MIPS adjusts payments based on a composite performance score, while can result in positive or negative, or even neutral, adjustments being made, to the Medicare Part B payment they are owed. The maximum adjustment varies from year to year in the beginning, starting with a maximum of 4% in 2019, maximum of 5% in 2020, a maximum of 7% in 2021, and a maximum of 9% from 2022 into the foreseeable future. The composite performance score will factor in performance in four different weighted categories: quality, resource use, clinical practice improvement activities, and use of certified EHR technology.

There are, however, three groups of clinicians who will not be subject to MIPS: clinicians who are in their first year of Medicare Part B participation, clinicians who are below the low patient volume threshold, and certain participants in eligible Alternative Payment Models (APMs). MIPS also does not apply to hospitals or facilities.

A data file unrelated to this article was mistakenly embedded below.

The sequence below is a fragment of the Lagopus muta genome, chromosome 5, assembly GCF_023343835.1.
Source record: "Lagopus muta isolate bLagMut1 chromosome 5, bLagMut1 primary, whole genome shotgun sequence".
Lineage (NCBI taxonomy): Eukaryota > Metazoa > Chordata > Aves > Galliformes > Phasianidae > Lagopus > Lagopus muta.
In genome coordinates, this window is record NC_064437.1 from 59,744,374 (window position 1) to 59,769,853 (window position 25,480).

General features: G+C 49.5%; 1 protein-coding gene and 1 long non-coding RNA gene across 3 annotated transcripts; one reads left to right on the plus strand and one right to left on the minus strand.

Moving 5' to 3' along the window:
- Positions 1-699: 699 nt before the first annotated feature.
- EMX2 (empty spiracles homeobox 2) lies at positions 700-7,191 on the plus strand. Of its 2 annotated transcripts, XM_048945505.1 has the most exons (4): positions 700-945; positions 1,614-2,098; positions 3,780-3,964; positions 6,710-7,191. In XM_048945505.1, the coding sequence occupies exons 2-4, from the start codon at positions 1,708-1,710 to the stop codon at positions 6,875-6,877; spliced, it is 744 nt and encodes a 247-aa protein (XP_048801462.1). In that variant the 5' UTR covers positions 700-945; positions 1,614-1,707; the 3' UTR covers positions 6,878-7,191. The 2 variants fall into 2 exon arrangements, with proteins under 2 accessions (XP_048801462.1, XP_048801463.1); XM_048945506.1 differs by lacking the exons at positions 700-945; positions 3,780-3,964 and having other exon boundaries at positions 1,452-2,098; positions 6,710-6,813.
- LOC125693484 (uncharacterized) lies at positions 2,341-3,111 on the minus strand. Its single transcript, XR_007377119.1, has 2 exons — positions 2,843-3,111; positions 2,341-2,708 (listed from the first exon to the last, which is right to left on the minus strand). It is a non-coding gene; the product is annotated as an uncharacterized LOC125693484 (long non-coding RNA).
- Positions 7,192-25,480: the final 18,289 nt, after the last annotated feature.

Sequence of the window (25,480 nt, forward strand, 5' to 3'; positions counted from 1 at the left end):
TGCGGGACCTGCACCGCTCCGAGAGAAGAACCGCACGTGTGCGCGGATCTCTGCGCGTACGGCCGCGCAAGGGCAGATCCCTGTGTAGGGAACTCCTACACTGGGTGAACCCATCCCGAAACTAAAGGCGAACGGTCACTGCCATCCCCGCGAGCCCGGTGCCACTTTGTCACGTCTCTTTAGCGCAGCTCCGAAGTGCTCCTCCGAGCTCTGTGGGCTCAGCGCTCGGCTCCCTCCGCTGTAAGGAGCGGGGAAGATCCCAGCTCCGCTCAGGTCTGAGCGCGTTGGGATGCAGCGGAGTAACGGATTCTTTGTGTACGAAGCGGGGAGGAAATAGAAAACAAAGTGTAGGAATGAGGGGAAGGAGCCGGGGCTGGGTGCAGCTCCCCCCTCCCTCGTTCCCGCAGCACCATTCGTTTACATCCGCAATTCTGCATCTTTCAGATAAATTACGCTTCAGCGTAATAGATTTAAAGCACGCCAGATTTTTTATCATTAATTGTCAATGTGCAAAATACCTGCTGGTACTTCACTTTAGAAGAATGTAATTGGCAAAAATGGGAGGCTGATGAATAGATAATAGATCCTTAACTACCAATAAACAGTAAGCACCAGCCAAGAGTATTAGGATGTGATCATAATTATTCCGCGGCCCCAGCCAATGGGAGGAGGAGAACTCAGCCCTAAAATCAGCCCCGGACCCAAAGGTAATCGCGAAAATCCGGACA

An APM is a new approach to pay for medical care through Medicare that tries to incentivize quality and value. APMs that are eligible under MACRA are the most advanced APMs, or those who meet the following criteria: base payment on quality measures comparable to those in MIPS, require use of certified EHR technology, and either (a) bear more than nominal financial risk for monetary losses or (b) be a medical home model expanded under CMMI authority.

MACRA provides additional rewards for participating in an APM: you will receive the MIPS adjustments as well as APM-specific rewards. However, if you are in an eligible APM (as outlined above), you do not receive MIPS adjustments (because you are excluded from MIPS), but instead, you receive APM-specific rewards as well as a 5% lump sum bonus. APM bonuses are set to expire after 2025.

Nancy Foster spoke on the implications for hospitals, some of which include: the cost of implementation and compliance by employed physicians and the increased pressure on hospitals to participate in risk-bearing arrangements. She suggested hospitals adopt a system that is fair, focused on important issues, and sustainable. She suggested that in order to do so, one should streamline the number of measures that are required and employ the risk adjustment rigorously – including sociodemographic adjustments where appropriate. She also suggested that CMS should allow for a hospital-based physician measure reporting option and to allow flexibility in how group practices identify themselves for the purposes of the MIPS.